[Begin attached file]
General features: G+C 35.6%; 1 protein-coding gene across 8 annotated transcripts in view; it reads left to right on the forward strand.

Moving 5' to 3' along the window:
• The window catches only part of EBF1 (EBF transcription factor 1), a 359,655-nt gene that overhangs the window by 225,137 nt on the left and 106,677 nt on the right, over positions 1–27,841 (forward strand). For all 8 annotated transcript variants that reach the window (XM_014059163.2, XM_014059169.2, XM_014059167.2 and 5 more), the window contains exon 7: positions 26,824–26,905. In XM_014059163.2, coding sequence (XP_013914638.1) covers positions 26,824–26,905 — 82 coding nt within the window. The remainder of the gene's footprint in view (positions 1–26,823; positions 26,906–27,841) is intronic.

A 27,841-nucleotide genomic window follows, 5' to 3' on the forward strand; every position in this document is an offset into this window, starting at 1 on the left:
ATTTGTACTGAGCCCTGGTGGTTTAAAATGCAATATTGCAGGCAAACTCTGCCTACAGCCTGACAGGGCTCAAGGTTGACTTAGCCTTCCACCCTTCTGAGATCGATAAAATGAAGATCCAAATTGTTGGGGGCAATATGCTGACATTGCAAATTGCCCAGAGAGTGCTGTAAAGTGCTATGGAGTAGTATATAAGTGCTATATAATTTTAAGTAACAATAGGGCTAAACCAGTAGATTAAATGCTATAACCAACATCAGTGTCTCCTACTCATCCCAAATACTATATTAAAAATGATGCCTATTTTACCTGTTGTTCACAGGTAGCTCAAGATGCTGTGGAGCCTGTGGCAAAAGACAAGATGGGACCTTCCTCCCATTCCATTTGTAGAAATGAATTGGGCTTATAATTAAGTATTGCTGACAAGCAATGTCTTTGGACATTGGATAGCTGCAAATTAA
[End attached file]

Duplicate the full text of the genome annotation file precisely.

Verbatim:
General features: G+C 35.6%; 1 protein-coding gene across 8 annotated transcripts in view; it reads left to right on the forward strand.

Moving 5' to 3' along the window:
• The window catches only part of EBF1 (EBF transcription factor 1), a 359,655-nt gene that overhangs the window by 225,137 nt on the left and 106,677 nt on the right, over positions 1–27,841 (forward strand). For all 8 annotated transcript variants that reach the window (XM_014059163.2, XM_014059169.2, XM_014059167.2 and 5 more), the window contains exon 7: positions 26,824–26,905. In XM_014059163.2, coding sequence (XP_013914638.1) covers positions 26,824–26,905 — 82 coding nt within the window. The remainder of the gene's footprint in view (positions 1–26,823; positions 26,906–27,841) is intronic.

A 27,841-nucleotide genomic window follows, 5' to 3' on the forward strand; every position in this document is an offset into this window, starting at 1 on the left:
ATTTGTACTGAGCCCTGGTGGTTTAAAATGCAATATTGCAGGCAAACTCTGCCTACAGCCTGACAGGGCTCAAGGTTGACTTAGCCTTCCACCCTTCTGAGATCGATAAAATGAAGATCCAAATTGTTGGGGGCAATATGCTGACATTGCAAATTGCCCAGAGAGTGCTGTAAAGTGCTATGGAGTAGTATATAAGTGCTATATAATTTTAAGTAACAATAGGGCTAAACCAGTAGATTAAATGCTATAACCAACATCAGTGTCTCCTACTCATCCCAAATACTATATTAAAAATGATGCCTATTTTACCTGTTGTTCACAGGTAGCTCAAGATGCTGTGGAGCCTGTGGCAAAAGACAAGATGGGACCTTCCTCCCATTCCATTTGTAGAAATGAATTGGGCTTATAATTAAGTATTGCTGACAAGCAATGTCTTTGGACATTGGATAGCTGCAAATTAA